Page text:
keep their school’s original colors or change them to colors predetermined by CCC. The presidents collectively made the decision to proceed with the change, according to Don Laackman, HWC’s newly hired president. Laackman said that the changes were underway before he was hired as president of HWC in March. “I hate it, it looks like prison colors,” said Darius Dorsey. Many students agree with Dorsey on the aesthetics of the new colors, according to an informal poll conducted by The Herald staff which asked 320 students if they approve or disapprove of the new colors. According to the survey, 120 students approved of the
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change, while 180 did not. Twenty students did not have an opinion on the matter. “[The new colors] aren’t bad, they’re bright and neutral,” said Andy Pena. The debate surrounding the switch has led to discussion on the process by which this and all recent decisions made by district concerning HWC and student input have come to fruition. “I think that students should have more say in the colors that represent us,” Dorsey said. Pena agreed that students should have had more say in the decision to change from the original colors, which were gold and black.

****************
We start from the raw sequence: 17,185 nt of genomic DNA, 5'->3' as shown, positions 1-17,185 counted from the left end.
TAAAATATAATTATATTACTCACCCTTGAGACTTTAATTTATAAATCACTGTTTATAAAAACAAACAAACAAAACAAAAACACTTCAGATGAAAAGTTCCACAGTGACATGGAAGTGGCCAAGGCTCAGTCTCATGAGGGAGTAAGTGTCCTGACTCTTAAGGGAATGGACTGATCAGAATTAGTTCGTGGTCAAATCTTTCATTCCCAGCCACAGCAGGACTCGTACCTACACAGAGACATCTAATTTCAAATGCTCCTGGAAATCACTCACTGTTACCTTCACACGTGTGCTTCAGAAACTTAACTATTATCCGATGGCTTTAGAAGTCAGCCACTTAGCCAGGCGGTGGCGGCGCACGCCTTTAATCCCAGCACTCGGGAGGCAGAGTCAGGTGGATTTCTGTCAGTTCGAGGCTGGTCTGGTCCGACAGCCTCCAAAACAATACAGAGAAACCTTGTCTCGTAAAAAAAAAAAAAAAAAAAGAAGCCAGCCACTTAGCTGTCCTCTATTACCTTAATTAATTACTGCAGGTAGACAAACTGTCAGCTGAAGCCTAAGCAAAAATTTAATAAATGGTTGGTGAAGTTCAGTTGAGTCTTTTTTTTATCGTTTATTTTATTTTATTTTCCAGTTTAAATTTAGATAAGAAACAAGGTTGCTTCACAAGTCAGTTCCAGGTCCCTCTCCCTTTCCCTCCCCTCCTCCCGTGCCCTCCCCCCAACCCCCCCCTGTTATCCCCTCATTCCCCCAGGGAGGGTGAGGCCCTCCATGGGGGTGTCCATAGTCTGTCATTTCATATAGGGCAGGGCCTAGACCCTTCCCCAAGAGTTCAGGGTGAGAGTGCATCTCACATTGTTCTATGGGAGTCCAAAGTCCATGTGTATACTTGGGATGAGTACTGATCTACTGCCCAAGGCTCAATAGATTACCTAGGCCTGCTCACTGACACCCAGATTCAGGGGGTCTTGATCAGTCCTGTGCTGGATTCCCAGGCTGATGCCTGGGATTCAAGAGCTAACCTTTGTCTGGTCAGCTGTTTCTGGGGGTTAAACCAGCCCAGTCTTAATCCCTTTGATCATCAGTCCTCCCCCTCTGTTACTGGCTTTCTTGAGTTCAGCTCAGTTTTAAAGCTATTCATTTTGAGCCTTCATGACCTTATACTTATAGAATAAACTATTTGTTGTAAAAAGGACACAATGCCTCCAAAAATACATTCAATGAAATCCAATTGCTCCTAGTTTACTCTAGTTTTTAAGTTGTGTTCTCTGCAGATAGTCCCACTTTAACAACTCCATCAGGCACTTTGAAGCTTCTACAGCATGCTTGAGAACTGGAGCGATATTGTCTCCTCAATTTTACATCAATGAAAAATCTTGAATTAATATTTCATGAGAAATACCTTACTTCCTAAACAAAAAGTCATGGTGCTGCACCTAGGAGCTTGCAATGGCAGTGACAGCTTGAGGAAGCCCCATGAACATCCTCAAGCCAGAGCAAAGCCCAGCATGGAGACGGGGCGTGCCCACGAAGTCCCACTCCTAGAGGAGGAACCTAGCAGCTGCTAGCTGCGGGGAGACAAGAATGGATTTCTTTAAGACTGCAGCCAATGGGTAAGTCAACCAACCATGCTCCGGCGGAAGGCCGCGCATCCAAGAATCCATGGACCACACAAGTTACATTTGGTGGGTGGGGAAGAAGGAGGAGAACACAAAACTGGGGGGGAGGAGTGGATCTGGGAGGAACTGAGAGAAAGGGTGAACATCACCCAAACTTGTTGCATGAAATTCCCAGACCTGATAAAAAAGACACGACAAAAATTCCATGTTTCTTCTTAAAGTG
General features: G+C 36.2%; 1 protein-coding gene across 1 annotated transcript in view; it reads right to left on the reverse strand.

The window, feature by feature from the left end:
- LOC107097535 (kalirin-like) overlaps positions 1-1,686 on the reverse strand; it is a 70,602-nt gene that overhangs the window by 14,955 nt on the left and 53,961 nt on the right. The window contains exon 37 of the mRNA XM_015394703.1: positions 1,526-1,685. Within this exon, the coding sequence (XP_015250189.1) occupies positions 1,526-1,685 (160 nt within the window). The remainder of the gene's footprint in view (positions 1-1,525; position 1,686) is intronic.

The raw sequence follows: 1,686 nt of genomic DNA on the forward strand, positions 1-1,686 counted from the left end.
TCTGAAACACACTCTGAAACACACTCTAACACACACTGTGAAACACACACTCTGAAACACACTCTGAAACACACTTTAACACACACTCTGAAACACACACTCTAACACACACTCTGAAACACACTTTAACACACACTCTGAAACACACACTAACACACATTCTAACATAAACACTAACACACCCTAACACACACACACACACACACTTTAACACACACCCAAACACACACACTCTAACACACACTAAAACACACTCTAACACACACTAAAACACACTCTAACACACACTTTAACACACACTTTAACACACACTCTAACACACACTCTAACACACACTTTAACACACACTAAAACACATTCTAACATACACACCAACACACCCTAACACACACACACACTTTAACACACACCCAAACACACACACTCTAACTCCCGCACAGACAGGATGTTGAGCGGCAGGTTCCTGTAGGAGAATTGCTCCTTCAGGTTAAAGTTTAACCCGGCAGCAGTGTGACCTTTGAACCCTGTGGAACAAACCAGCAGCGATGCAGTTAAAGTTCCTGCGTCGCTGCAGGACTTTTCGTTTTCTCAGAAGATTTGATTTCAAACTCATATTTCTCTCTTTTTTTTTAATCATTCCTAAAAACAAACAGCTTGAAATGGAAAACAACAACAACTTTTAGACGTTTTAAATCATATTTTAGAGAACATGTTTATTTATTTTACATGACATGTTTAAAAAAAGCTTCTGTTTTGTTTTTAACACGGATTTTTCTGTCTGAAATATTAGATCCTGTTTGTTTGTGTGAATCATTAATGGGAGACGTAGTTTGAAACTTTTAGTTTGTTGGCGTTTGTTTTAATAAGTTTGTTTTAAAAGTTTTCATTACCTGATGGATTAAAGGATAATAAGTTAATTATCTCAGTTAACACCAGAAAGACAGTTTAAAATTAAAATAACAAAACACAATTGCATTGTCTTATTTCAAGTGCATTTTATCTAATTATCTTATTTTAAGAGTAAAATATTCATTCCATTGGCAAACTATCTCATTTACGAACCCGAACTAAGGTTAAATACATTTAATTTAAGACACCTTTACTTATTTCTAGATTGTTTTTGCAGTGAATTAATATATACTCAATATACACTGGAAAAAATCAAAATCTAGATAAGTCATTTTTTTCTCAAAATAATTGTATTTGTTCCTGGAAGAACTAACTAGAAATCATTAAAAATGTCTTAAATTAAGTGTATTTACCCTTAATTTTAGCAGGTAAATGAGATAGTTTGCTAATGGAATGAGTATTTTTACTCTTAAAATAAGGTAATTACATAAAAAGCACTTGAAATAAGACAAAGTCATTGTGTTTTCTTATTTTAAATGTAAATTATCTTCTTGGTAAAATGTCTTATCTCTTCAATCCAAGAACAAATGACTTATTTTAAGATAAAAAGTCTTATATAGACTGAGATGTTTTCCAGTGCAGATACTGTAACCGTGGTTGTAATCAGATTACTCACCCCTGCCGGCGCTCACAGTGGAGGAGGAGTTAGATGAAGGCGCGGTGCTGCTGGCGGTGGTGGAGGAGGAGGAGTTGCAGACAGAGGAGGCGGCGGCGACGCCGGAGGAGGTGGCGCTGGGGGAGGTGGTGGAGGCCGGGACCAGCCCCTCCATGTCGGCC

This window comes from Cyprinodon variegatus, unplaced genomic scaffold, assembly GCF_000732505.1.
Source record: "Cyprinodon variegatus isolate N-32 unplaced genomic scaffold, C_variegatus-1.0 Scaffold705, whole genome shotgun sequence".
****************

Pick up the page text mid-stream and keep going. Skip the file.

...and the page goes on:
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Don Laackman, HWC's newly appointed president, held a presidential forum which was was attended by faculty, staff and students April 8. The president faced a lot of questions and suggestions pertaining to the reinvention plan; specifically, concerns on the affect of reinvention on HWC's academic integrity. “What is being centralized are those areas that are nonacademic. There is a belief that consistency across the district would be beneficial. For the academic what I was told, this institution will be autonomous regarding academic issues," Laackman said. "To the extent, district is making changes that is going to affect academic policy, I am going to get involved in understanding this because this is counter to what I was told.” The forum encouraged all in attendance to voice concerns, and many of those concerns dealt with the monetary motives behind reinvention. “We are not for profit. We are a very different entity. And for us to throw ourselves, under that kind of position might harm our institution as a whole because for-profit has a different agenda than we do,” said Ivanhoe A. Tejeda, associate professor of architecture. Along with fielding questions from the audience, Laackman aslo made announcements regarding changes such as replacing and firing new faculty and a $2 tuition raise. The president defended the tuition raise, saying that endeavors such as the upcoming green roof project, transportation subsidies for faculty and staff and expansion of campus space funds.